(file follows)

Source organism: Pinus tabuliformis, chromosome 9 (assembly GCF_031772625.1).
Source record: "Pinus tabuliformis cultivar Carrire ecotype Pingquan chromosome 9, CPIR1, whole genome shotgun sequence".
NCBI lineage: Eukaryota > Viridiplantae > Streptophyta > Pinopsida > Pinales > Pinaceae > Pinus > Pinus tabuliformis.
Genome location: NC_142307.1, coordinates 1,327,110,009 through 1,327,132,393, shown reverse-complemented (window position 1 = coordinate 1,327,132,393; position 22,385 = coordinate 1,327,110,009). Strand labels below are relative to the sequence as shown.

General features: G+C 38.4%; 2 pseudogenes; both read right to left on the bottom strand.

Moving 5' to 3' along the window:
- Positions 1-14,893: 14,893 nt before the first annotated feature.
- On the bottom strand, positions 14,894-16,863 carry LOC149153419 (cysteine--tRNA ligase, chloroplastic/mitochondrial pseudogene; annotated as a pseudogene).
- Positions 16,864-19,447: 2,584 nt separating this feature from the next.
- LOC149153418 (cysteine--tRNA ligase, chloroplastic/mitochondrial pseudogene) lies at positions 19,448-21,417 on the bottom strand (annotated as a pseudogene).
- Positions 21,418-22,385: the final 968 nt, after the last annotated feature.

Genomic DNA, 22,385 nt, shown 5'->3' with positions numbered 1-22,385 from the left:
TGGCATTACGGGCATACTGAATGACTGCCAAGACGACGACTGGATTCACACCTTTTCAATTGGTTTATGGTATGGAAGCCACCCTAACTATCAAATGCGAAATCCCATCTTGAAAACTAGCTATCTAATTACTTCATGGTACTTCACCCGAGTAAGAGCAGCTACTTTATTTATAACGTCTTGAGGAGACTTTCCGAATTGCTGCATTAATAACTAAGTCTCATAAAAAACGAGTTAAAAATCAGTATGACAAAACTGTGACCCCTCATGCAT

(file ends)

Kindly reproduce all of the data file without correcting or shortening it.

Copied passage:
Source organism: Pinus tabuliformis, chromosome 9 (assembly GCF_031772625.1).
Source record: "Pinus tabuliformis cultivar Carrire ecotype Pingquan chromosome 9, CPIR1, whole genome shotgun sequence".
NCBI lineage: Eukaryota > Viridiplantae > Streptophyta > Pinopsida > Pinales > Pinaceae > Pinus > Pinus tabuliformis.
Genome location: NC_142307.1, coordinates 1,327,110,009 through 1,327,132,393, shown reverse-complemented (window position 1 = coordinate 1,327,132,393; position 22,385 = coordinate 1,327,110,009). Strand labels below are relative to the sequence as shown.

General features: G+C 38.4%; 2 pseudogenes; both read right to left on the bottom strand.

Moving 5' to 3' along the window:
- Positions 1-14,893: 14,893 nt before the first annotated feature.
- On the bottom strand, positions 14,894-16,863 carry LOC149153419 (cysteine--tRNA ligase, chloroplastic/mitochondrial pseudogene; annotated as a pseudogene).
- Positions 16,864-19,447: 2,584 nt separating this feature from the next.
- LOC149153418 (cysteine--tRNA ligase, chloroplastic/mitochondrial pseudogene) lies at positions 19,448-21,417 on the bottom strand (annotated as a pseudogene).
- Positions 21,418-22,385: the final 968 nt, after the last annotated feature.

Genomic DNA, 22,385 nt, shown 5'->3' with positions numbered 1-22,385 from the left:
TGGCATTACGGGCATACTGAATGACTGCCAAGACGACGACTGGATTCACACCTTTTCAATTGGTTTATGGTATGGAAGCCACCCTAACTATCAAATGCGAAATCCCATCTTGAAAACTAGCTATCTAATTACTTCATGGTACTTCACCCGAGTAAGAGCAGCTACTTTATTTATAACGTCTTGAGGAGACTTTCCGAATTGCTGCATTAATAACTAAGTCTCATAAAAAACGAGTTAAAAATCAGTATGACAAAACTGTGACCCCTCATGCAT